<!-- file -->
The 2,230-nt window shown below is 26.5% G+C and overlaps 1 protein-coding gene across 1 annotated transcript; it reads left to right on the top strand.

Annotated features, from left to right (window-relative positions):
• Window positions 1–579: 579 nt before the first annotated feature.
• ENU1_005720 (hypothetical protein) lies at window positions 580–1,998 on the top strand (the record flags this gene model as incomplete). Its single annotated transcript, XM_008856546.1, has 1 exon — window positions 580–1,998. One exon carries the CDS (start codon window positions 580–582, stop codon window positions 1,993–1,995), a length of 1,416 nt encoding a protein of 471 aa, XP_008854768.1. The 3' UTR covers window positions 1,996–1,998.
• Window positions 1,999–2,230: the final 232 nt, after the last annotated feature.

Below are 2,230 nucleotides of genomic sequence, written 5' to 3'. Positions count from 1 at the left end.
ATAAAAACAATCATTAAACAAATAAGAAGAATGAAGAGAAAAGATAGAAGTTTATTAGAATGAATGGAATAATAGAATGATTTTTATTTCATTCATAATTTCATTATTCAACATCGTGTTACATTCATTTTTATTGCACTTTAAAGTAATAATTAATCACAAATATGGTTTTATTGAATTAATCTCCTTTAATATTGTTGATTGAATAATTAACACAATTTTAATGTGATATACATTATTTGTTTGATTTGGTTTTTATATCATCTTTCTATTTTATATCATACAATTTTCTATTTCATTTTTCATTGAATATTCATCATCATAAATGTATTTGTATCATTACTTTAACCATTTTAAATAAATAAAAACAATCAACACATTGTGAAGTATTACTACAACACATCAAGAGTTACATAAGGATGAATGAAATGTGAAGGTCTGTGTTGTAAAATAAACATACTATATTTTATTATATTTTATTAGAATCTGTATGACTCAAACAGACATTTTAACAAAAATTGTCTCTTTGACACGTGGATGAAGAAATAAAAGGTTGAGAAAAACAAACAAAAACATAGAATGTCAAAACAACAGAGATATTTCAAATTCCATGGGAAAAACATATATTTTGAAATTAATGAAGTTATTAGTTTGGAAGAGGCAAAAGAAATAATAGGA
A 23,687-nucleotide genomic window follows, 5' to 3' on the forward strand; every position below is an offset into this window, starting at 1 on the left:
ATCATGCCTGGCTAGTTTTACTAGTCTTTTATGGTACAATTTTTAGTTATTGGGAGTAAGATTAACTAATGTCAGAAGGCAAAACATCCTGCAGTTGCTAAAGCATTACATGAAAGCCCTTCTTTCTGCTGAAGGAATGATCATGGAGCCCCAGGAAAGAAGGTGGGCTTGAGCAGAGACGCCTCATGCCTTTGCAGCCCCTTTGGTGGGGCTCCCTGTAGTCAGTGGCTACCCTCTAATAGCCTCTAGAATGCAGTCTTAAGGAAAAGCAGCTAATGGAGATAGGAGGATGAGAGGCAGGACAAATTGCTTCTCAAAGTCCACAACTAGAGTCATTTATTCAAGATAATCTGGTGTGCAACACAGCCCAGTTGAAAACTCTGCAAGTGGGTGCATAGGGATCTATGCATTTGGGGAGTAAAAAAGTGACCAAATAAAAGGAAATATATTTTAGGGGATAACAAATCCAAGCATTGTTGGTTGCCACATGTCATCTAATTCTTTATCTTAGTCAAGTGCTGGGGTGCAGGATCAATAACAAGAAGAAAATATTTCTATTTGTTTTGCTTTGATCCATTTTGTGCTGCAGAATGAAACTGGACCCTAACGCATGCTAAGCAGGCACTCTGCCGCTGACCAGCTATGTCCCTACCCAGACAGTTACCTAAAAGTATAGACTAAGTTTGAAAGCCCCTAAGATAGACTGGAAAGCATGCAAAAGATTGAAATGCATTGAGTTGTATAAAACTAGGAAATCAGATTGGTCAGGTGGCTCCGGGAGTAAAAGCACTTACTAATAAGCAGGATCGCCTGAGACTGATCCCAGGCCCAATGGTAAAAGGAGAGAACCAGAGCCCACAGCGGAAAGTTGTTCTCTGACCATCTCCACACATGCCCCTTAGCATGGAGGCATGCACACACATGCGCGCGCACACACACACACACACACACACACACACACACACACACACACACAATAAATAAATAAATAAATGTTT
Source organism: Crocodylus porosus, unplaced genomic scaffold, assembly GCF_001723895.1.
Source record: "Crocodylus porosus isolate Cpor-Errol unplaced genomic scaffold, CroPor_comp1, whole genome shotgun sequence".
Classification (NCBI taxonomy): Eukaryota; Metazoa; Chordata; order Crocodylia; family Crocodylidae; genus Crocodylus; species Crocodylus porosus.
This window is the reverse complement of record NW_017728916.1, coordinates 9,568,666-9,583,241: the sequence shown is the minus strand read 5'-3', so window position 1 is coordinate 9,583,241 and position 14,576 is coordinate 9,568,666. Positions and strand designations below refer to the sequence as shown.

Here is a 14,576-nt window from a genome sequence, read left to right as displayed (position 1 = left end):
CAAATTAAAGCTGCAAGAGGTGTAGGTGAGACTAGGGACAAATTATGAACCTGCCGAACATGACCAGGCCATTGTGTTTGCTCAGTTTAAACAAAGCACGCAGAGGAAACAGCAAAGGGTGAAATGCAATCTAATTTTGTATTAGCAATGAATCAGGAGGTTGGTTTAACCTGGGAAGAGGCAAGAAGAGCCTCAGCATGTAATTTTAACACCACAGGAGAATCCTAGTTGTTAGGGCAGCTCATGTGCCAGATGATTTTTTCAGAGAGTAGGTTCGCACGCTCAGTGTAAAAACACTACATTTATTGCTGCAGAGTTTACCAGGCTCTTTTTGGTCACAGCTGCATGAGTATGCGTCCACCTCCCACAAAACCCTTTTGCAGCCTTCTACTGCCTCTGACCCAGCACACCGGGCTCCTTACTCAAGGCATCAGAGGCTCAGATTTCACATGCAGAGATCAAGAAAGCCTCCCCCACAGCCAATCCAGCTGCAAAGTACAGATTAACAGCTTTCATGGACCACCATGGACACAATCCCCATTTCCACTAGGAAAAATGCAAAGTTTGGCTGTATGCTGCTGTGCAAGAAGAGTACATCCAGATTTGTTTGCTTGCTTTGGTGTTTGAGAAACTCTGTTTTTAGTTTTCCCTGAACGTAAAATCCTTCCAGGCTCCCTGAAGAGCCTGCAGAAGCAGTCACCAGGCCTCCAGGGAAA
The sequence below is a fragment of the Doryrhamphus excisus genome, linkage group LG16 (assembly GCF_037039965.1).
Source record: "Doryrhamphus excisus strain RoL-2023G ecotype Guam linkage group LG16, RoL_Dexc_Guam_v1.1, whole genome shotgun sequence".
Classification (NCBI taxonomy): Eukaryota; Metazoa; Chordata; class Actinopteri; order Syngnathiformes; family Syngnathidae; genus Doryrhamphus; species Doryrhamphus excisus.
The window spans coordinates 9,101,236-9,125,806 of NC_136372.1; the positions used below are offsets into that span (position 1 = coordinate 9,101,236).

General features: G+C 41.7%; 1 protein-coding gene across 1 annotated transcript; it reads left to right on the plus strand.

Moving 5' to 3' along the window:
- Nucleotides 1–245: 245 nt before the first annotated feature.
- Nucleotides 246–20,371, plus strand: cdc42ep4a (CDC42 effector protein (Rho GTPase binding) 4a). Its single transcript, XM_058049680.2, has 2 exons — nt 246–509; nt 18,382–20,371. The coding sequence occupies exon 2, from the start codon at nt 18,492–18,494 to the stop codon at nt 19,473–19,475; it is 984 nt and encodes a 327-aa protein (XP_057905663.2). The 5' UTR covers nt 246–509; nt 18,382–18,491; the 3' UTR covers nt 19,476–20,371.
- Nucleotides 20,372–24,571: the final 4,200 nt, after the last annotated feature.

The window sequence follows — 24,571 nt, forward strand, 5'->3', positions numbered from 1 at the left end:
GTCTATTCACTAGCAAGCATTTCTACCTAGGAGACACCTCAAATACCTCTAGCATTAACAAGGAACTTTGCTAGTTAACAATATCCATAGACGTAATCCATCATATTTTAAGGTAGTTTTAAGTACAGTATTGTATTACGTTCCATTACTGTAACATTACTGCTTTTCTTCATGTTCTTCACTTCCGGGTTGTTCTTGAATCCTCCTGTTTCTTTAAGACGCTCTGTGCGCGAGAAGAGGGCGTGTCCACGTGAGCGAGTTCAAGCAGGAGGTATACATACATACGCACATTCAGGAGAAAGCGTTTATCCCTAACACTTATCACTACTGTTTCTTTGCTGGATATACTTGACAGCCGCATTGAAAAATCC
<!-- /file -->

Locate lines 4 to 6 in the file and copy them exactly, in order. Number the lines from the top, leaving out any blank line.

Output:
• ENU1_005720 (hypothetical protein) lies at window positions 580–1,998 on the top strand (the record flags this gene model as incomplete). Its single annotated transcript, XM_008856546.1, has 1 exon — window positions 580–1,998. One exon carries the CDS (start codon window positions 580–582, stop codon window positions 1,993–1,995), a length of 1,416 nt encoding a protein of 471 aa, XP_008854768.1. The 3' UTR covers window positions 1,996–1,998.
• Window positions 1,999–2,230: the final 232 nt, after the last annotated feature.

Below are 2,230 nucleotides of genomic sequence, written 5' to 3'. Positions count from 1 at the left end.